Birds, Bugs, Beast: Wildlife Wednesday, June 2016

Another month is past with another round of watching wildlife do their thing in my garden.

Or, is it their garden?

It’s a lot about the birds for May, especially those who migrated through Central Texas as they vacated their winter quarters in Mexico and South America and are traveling to their summer breeding grounds–which is pretty much anywhere north of my garden.

I saw this darling ray of sunshine (or perhaps there was more than one??)  on a number of occasions, flitting in the shrubbery and bathing in the bog.

This pretty fella is a male Yellow WarblerSetophaga petechia.  What else could he possibly be called?

Texas is on the migratory path of this dazzling fellow and the rest of his kind, but his summer breeding area ranges throughout most of the remainder of North America.

I’m fairly sure I spotted a female Yellow, but never got a good shot of her.  Along with bathing alone, he shared a splash with another warbler–both had a good time and were drippy and squeaky clean at the end.

The not Yellow Warbler is either a female or immature male Chestnut-sided Warbler, Setophaga pensylvanica.

I had the hardest time identifying this bird because most bird photos are of males–and why not?  The males are typically stunning in color and form and therefore make the most interesting subjects.  It was only when perusing the Birds of Texas Facebook group–which I joined not long ago–that someone posted a photo that looked just like my little gal or guy.  Yay–a match!

I’m not generally a fan of FB, but it has its uses, that’s for sure.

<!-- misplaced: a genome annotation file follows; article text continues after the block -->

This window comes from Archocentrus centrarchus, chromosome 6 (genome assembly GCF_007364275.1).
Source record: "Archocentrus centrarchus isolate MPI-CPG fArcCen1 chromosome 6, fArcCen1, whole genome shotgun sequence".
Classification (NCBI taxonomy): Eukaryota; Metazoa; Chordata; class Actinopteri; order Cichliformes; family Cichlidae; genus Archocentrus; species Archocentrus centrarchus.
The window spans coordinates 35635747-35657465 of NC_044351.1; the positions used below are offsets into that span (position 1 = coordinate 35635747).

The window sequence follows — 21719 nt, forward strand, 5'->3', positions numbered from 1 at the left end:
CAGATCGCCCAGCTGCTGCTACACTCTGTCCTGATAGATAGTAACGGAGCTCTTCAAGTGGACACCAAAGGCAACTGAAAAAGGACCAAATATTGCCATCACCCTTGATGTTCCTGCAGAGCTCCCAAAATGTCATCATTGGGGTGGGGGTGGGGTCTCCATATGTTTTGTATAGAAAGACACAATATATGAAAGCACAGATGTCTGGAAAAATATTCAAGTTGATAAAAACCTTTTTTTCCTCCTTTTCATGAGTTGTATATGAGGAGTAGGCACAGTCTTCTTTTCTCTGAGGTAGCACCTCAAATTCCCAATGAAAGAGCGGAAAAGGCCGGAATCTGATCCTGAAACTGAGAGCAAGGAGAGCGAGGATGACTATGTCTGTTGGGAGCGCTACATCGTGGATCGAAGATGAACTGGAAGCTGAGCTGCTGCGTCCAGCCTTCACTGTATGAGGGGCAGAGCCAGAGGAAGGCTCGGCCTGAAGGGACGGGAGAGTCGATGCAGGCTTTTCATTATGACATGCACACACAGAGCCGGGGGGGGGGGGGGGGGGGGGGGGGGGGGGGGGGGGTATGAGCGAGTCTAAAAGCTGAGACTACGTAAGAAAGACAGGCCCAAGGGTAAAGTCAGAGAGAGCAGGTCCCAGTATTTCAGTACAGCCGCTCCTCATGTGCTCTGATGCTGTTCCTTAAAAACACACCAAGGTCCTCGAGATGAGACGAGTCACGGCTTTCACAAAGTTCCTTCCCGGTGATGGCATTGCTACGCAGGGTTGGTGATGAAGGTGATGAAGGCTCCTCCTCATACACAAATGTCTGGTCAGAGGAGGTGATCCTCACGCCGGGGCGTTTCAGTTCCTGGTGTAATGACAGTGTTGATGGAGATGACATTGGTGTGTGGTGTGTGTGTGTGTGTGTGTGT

Actually, I’ve learned quite a bit following these crazy, nutty, obsessive Texas birders–and don’t even get me started on the photos that are submitted–WOW, nothing short of amazing!

Another eye-catching yellow bird that I’ve seen many times before (not this particular bird, mind you, but members of its species) and that I finally captured in photo form,  is the Common YellowthroatGeothlypis trichas.

I don’t think he’s the least bit common–especially in looks. I love his bandit’s mask, white headband, and bright yellow feathers–he’s a real head-turner.  I’ve seen females of this species too, though they’re quick, quick, quick through the greenery as they’re searching for bugs. The females tend to olive-green/with a little pale yellow, but are of the same shape. Another migratory species through Texas, I’m sure this guy and his gal are on their way to northern territories to make more of the same common warblers–good luck to them and their offspring.

In spring 2015, ONE day, I spotted a male Rose-breasted GrosbeakPheucticus ludovicianus, visiting my garden.  This spring, for several days, a lone female snacked at my sunflower seed feeder.

She’s not as showy as her male counterpart with his brilliant rosy chest, plus she was skittish and good captures were hard to achieve.  I hope she has a mate and that she’s on the nest by now–or preparing her nest.

Another bird that I spied last year but didn’t get photos of is the American Redstart, Setophaga ruticilla.

Such a pretty bird!   I think this is a female–the males are black, orange, and yellow–but she’s just gorgeous.

She flashed butter-yellow patches on her wings and tail feathers as she darted through the shrubs, on her way to the bog.  Later, I saw her again dashing through my Shumard Oak tree which is where I saw others like her last year.